There are also TONS of names for essentially the same concept: function pointer / action / delegate / callback / functor (there are LOTS of names for it, each implying subtle differences) are all semi-synonymous.

    Often with networking you give it two functions: the success function ("Here's your data!!") and the fail function ("here's the error I had, sorry.").

    Another common use is to hook up buttons and other input structure. "Hey button, when you get pressed, just call this function," and that lets you change it dynamically to another function, or let a bunch of unrelated functions all connect themselves to a single button.

    This is where it can get bewildering, as you can have multiple different functions all attached to the same delegate.

    Not only that but each one can remove itself from the list of people to be notified.
     
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  5. InacioM

    InacioM

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    Interesting!

    Very well explained.

    I'm atm doing the Learn's "C# survival guide" so I can understand those other concepts.

    Would you say there are structure/data/method types that I should avoid using?
     
  6. Kurt-Dekker

    Kurt-Dekker

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    Everything is appropriate in its correct context.

    In Unity, there's a bunch of "bad idea" calls, such as GameObject.Find(), but even then they have a place in rapid prototyping just to shave minutes off of delivering something your boss wants to see 60 minutes from now. :)
     
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  7. Kurt-Dekker

    Kurt-Dekker

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    Let me expand on this even further: this is software engineering. That means every single decision you make has a cost and a benefit. It's unreasonable for you to "pre-know" all this information. It's too much.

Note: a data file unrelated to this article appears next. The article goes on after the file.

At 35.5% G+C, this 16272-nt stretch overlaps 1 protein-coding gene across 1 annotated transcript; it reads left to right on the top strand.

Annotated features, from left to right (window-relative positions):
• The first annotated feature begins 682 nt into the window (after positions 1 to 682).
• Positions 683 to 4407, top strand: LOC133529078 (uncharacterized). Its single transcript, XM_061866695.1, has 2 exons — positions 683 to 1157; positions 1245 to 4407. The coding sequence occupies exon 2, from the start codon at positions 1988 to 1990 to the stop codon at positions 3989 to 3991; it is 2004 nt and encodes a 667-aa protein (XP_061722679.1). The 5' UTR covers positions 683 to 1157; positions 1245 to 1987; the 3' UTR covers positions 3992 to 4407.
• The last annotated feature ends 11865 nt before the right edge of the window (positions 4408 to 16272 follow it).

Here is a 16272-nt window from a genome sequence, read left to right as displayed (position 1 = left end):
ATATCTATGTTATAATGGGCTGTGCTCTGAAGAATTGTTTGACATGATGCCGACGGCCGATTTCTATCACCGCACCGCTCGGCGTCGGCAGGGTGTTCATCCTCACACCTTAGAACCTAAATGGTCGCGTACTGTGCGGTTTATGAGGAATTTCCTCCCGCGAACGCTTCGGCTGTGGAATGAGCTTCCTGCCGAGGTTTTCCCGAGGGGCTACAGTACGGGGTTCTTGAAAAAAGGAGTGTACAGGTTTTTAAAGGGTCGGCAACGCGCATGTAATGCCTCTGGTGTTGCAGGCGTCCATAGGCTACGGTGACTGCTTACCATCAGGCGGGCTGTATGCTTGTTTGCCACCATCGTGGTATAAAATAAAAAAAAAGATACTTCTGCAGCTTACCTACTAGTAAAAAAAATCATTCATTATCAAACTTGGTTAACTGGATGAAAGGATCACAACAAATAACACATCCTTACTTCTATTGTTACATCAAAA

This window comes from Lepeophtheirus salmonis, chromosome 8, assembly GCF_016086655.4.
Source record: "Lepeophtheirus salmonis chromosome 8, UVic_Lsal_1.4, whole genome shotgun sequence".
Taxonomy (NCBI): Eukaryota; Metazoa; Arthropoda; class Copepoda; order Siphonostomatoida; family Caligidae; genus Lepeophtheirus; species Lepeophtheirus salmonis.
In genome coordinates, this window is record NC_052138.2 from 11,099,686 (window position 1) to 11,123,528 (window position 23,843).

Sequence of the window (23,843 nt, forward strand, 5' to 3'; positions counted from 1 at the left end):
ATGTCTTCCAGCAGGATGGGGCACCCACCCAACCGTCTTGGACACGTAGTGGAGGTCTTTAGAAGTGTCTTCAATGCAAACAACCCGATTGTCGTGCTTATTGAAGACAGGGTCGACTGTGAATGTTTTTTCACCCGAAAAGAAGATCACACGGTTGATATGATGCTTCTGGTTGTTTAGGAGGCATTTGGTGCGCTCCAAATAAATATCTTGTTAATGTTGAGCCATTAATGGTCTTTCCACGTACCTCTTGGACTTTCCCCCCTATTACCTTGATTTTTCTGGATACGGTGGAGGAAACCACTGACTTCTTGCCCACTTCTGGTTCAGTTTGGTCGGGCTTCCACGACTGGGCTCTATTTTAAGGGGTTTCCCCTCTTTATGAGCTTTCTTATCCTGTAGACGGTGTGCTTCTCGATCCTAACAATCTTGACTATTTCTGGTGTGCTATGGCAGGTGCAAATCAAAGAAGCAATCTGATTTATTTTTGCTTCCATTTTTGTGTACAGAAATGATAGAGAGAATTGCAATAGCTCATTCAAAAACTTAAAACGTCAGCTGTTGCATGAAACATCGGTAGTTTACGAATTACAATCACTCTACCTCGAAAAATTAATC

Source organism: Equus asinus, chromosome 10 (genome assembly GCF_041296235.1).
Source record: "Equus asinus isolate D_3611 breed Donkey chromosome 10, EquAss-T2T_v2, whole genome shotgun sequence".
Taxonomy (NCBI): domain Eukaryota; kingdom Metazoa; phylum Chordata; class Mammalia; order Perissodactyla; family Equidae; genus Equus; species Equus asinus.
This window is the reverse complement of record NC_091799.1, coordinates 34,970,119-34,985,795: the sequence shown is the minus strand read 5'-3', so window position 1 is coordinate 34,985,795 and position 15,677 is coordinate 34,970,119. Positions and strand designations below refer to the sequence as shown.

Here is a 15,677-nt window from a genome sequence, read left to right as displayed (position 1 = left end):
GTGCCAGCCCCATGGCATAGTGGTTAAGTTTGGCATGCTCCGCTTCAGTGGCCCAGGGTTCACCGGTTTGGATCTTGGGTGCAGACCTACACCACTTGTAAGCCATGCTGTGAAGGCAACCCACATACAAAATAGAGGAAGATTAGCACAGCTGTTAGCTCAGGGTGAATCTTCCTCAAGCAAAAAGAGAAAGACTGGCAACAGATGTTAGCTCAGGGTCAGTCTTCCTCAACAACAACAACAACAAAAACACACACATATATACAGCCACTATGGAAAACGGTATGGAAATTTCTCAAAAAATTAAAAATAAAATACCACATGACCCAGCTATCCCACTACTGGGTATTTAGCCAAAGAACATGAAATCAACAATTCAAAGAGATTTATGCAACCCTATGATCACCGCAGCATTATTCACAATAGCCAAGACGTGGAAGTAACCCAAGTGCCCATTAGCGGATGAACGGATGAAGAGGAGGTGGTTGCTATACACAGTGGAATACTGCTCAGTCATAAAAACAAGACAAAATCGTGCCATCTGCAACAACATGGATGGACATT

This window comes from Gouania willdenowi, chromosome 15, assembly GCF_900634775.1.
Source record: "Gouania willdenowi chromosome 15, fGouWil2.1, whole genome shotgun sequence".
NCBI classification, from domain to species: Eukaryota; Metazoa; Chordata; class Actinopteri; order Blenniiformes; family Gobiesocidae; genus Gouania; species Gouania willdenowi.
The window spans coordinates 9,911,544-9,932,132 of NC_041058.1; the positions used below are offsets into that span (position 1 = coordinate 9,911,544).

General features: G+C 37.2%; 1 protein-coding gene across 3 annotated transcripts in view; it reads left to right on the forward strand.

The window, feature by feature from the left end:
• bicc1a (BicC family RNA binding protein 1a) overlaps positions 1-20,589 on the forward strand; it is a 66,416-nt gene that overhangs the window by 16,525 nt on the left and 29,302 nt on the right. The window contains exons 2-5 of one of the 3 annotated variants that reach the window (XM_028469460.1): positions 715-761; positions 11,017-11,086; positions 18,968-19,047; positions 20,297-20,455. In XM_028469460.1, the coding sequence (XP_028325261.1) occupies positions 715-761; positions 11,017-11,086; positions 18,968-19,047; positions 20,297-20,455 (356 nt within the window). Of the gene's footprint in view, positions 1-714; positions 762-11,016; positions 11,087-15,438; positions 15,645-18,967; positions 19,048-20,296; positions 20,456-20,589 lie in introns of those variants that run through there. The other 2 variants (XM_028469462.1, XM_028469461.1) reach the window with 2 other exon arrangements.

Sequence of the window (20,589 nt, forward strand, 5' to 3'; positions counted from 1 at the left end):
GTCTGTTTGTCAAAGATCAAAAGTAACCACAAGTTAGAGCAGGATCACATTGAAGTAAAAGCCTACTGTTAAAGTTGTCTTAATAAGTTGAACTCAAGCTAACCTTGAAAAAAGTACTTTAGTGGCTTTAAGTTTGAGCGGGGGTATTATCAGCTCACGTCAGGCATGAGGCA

Instead you need to learn what you need for any given task, try your best to understand the costs and benefits of that choice, try to perhaps assess alternatives, and from that you will develop the ability to more effectively make meaningful cost/benefit tradeoffs.

    If you fold a stiff piece of cardboard in half to prop your desk up so it doesn't wobble that's engineering.

    If the researcher uses a laser to ablate a few micrometers of your cornea to improve your vision, that's also engineering.

    i.e., "it's all just engineering."
     
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  8. InacioM

    InacioM

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    Thanks! Makes sense.

    So that's basically why we usually want to make our functions and types as independent as we can, because if later we find a better alternative, we can just alter that specific method and "everyone else" won't have a clue that it changed. Right?
     
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  9. Owen-Reynolds

    Owen-Reynolds

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    Extension methods are fluff. You didn't ask, but so are getter/setters. Tuple are just bad classes -- skip them (other languages have great, easy-to-use tuples, but not C#). You'll never need inheritance (which includes base classes, overrides, and virtual). If you understand in Unity
    Collider c;
    can be a BoxCollider or Capsule collider, you know plenty of inheritance. Structs are just Value Type classes (Value type vs. Reference type is a big deal in many languages now).

    Get the most of out classes and lists/arrays. You can have an array of class Robot, where Robots.explode() remotely blows up one robot. If you can carry several eggs, know you can make
    List<Egg> myEggs;
    and get comfortable adding and removing eggs as you go, or can search for 1 egg type. If you need several copies of 3 variables, know that you can make a normal class inside of a script and put it in an array. If lots of your scripts have identical stats for cake decorations, know you can make a normal CakeDecoration class and they can all use [ICODECake]Decoration CD;[/ICODE].

    The thing about C# delegates is, as KurtD writes, they're fairly basic (they were invented in the mid-50's) and useful, but C# does them awkwardly and mixes in an obsolete version and funny terms. Unity buttons allow you to plug in a "what do I do when pressed". That's technically a delegate. If you're making, say, a trap and want to be able to plug in what it does, then you might remember that "delegates" allow that, and go back and read up on them (but having